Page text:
Since TeamCity 10.0 it has become possible to use commit hooks with a TeamCity server. Now, when a VCS change is detected via a commit hook, TeamCity automatically increases the VCS repository polling interval, reducing the load on both the TeamCity server and VCS repository. And obviously the presence of the hook greatly decreases the time needed to detect a change.
Unfortunately, installation and configuration of commit hooks is not an easy task and for on-premises VCS repositories it requires administration skills. At the same time, popular VCS hostings such as GitHub, support installation of commit hooks via their REST API, and installation of commit hooks for them can be a lot simpler, provided that we use such an API from TeamCity…
So today, we’d like to announce one more TeamCity plugin whose task is to install and maintain GitHub commit hooks (do not worry, we plan to add support for other VCS hosting services too).
The plugin supports both GitHub.com and GitHub Enterprise. The plugin does not install a webhook automatically for GitHub.com because a webhook requires a connection from GitHub.com to the TeamCity server, and in the majority of cases, when TeamCity is installed in the intranet, such a connection is blocked by a firewall. In case of GitHub Enterprise, the plugin will install a webhook automatically for any TeamCity project created from a URL or via GitHub integration.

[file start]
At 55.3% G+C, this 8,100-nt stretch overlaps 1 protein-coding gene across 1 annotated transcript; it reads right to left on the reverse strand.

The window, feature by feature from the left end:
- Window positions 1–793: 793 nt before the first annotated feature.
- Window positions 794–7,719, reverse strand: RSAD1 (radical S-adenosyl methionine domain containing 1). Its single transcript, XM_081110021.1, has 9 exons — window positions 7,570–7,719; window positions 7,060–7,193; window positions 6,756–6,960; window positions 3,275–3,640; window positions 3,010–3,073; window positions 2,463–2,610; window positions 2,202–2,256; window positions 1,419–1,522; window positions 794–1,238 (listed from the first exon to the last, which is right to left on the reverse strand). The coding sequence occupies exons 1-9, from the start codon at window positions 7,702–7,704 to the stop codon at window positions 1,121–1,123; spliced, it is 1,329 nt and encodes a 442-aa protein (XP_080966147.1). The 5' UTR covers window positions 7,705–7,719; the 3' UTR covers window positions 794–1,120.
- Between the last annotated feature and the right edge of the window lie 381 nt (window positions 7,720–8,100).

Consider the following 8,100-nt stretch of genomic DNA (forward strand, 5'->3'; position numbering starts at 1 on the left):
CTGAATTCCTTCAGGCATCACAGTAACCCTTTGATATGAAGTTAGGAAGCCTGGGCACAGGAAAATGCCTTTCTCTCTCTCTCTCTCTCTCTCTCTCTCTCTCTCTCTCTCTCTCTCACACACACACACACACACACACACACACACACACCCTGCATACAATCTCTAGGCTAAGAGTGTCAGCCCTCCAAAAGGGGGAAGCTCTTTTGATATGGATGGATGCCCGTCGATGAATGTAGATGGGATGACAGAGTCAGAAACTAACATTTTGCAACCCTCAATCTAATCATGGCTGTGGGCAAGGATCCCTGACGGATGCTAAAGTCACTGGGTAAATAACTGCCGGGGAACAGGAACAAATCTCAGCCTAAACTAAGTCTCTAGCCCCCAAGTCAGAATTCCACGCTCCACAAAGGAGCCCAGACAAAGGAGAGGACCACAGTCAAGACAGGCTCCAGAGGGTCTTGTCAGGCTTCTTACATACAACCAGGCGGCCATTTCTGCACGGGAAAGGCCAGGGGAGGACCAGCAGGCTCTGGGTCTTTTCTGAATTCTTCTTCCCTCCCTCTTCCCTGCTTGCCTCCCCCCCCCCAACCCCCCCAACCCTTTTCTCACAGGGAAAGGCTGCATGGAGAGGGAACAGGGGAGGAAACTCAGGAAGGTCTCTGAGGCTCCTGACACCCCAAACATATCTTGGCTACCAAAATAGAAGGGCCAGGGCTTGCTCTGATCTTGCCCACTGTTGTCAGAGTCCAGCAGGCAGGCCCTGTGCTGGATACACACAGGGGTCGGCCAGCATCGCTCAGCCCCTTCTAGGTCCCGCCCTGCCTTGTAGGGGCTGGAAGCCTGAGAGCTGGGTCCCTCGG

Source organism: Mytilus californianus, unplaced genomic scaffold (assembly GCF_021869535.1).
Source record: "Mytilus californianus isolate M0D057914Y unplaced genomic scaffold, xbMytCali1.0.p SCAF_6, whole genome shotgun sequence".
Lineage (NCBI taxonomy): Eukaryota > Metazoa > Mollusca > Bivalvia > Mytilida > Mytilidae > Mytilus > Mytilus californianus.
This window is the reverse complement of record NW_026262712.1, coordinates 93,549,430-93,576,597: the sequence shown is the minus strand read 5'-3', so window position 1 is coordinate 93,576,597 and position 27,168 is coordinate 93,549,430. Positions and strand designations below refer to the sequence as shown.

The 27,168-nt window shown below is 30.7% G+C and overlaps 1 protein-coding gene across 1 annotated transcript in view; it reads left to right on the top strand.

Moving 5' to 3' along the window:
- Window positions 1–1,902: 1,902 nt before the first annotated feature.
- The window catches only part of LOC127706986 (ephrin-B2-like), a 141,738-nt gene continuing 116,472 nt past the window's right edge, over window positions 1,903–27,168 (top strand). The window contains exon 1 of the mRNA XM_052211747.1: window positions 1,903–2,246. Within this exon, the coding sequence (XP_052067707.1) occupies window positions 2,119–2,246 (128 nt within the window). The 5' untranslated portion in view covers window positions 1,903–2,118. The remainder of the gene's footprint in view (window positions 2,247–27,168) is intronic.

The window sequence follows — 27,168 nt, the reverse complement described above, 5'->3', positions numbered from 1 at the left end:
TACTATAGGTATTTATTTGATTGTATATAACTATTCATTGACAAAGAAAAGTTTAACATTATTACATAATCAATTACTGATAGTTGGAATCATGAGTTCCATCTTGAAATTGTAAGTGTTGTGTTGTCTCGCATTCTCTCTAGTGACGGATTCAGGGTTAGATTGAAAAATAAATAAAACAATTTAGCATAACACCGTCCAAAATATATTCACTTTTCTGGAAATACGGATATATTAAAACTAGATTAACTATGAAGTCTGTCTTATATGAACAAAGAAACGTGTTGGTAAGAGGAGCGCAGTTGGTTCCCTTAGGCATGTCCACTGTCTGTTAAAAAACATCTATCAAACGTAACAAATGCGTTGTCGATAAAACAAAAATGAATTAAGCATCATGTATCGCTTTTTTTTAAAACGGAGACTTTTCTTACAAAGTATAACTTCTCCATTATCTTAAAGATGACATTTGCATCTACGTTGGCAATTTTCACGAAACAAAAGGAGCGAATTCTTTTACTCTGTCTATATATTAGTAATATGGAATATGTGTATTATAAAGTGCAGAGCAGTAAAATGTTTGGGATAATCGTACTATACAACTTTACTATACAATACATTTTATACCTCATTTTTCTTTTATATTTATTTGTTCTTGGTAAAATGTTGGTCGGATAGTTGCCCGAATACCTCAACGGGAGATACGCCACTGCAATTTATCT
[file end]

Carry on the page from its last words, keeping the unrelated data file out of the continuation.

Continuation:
The plugin works with the GitHub REST API and has to make API calls to GitHub on behalf of the current user, so it requires a GitHub connection configured in the project or its parent.
The plugin is quite simple, basically it does three things:
- It shows a suggestion to install a GitHub webhook if it finds a GitHub repository in a project without such a webhook:
- It provides a new action in the project actions menu for webhook installation enabling you to install or reinstall a webhook at any time:
- It checks the status of all of the installed webhooks and raises a warning via the health report if some problem is detected:
The plugin is open source, distributed under the Apache 2.0 license. Most of the code is written in Kotlin. The source code is published on GitHub.